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Of Children

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Pustules, the size of a pie's head or millet seed, are often found in the eyes of ill-nourished children. Usually they are on the edge of the cornea, the transparent part of the eyeball, and look like little raised ulcers. They are called in medical language phiyctenm. Sometimes they surround the edge of the cornea like beads. The lining membrane of the eyeball in their neighlmurhood is deeply inflamed, and there is usually considerable pain.

Treatment consists in inserting a piece of yellow ointment (see note at p. 475) into the eye and rubbing it over the pustule by a move ment of the lids. To get the ointment into the eye, take it on the end of a smooth piece of wood, say the thickness of a match ; gently turn out the lower lid and smear it on, then rub the lid over the eyeball. The person's general health ought also to be attended to.

Thickening of the Lining of the Lids (Granular Lids—Egyptian Ophthalmia—Trach onta).—After prolonged inflammation of the eyelids their inner lining becomes studded by shaggy little elevations, which appear like sago grains, and make the surface very rough. The irritation maintained by the rough lids, as they move over the eyeball, encourages inflammation. The transparent cornea becomes affected, blood vessels are formed over it, and in the end it becomes so thickened and covered with vessels that the person cannot see with the affected eye. The eye is extremely sensitive to light, and scalding tears are constantly flowing from it.

The treatment is of considerable difficulty. The inner surface of the lids should be scarified to destroy the elevations, and then glycerine of tannin should be dropped on the lids, which should be taken between the fingers and vigor ously rubbed together. Only a surgeon can do this properly. All the patient can do is to keep the eyes clean and use one of the washes already noted.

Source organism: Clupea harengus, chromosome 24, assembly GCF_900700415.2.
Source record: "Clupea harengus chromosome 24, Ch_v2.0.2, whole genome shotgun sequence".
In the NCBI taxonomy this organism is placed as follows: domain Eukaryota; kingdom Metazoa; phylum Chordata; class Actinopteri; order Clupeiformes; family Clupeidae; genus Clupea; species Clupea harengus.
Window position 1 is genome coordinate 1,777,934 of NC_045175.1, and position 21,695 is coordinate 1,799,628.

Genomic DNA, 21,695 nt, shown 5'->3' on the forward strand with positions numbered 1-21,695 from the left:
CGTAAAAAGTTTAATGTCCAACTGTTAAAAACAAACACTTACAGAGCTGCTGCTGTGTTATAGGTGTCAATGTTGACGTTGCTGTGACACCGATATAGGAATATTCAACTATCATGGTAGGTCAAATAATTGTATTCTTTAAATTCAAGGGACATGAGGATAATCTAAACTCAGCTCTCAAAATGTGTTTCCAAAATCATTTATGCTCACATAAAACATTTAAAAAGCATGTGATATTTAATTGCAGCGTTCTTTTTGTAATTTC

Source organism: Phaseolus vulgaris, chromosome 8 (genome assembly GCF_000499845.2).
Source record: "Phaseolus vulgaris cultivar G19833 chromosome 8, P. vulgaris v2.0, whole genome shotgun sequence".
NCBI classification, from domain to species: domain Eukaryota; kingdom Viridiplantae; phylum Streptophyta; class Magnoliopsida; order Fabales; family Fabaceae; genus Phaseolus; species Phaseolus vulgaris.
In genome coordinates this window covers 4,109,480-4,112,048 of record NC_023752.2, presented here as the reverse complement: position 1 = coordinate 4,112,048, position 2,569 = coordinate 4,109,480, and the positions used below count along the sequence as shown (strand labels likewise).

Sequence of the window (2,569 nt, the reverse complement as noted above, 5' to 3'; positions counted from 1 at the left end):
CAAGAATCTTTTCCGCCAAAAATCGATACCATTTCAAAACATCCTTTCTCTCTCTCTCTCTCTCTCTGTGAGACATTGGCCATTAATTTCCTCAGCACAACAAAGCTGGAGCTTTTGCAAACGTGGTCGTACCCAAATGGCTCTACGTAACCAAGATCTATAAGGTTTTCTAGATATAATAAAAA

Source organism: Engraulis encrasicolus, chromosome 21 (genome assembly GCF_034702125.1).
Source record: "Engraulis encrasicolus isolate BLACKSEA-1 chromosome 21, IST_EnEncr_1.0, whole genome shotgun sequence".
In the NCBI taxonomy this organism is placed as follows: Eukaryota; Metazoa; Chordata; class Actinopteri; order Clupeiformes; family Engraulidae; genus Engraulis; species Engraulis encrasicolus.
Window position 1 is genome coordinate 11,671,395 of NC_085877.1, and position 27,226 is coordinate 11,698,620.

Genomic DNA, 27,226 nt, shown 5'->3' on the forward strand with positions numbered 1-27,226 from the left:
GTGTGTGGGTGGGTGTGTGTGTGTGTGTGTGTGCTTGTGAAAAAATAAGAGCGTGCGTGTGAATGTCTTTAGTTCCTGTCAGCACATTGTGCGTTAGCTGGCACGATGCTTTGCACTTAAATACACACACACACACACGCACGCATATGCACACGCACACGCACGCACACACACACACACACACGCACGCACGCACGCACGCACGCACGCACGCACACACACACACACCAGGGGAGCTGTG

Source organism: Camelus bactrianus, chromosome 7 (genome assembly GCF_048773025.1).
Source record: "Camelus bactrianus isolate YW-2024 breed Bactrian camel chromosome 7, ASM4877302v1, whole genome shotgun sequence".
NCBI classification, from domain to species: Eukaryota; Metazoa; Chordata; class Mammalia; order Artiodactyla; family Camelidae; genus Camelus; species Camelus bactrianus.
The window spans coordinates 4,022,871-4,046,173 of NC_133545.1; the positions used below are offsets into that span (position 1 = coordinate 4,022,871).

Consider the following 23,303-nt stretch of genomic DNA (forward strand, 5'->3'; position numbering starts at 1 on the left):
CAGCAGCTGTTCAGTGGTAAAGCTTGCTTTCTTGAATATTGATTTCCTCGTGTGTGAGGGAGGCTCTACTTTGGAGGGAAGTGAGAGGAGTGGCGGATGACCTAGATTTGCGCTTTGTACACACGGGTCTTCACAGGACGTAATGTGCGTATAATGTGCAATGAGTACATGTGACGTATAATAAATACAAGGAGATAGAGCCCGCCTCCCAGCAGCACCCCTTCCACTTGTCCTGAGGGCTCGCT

Burns of the inner surface of the eyelids, that is of the conjunctiva, should be treated by dropping into the eye a little castor-oil in each ounce of which 2 grains of sulphate of atropia have been dissolved. When the burn is deep,

the danger is of the inner surface of the lid becoming attached to the surface of the eyeball in the process of healing. In this way the lid may become so attached to the eye as to cover up the ball and prevent sight, and at the same time bind the eyeball and prevent it being moved about to any extent. This condition is called symblepharon. Sometimes, as the result of burns, the margins of the two lids grow to gether. This is called anchylobiepharon.

An openktign is required to remedy either condition, Foreign Bodies within the eyelids.— Everyone knows the annoyance and pain caused by getting something into the eye which has no business there, and which is consequently called a "foreign body." Everyone should be able to look for and turn out such an intruder. First cause the person to open his eye as wide as possible, and turn his eye up as far as possible. Let a finger be placed on the outside of the lower lid to pull it slightly downwards. By this means the lower lid is turned out and the searcher can see if anything is there. If the person turns the eye to one side and another, when directed, the whole surface is readily examined. If any particle is seen it is readily removed by the corner of a soft cloth. If a camel-hair pencil is at hand it is the best to brush out any particles. Next examine the upper lid, which also must be turned out,' though that is not so easily done. The person having turned his eye downwards, catch hold of the edge of the lid by the eyelashes, and pull it well downwards and forwards. Put the point of one finger on the top of the lid, well under the eyebrow, and turn the lid over on to it. A little practice makes this very easy, but at first it is difficult. If the searcher cannot do this, then let him turn the lid over on the point of a pencil or on the wrong end of a match, &c. If the foreign body is on the lid, remove it as already advised. Foreign bodies on the eyeball are spoken of on p. 481. In every case of prolonged irritation of the eyelids a foreign body should be looked for.

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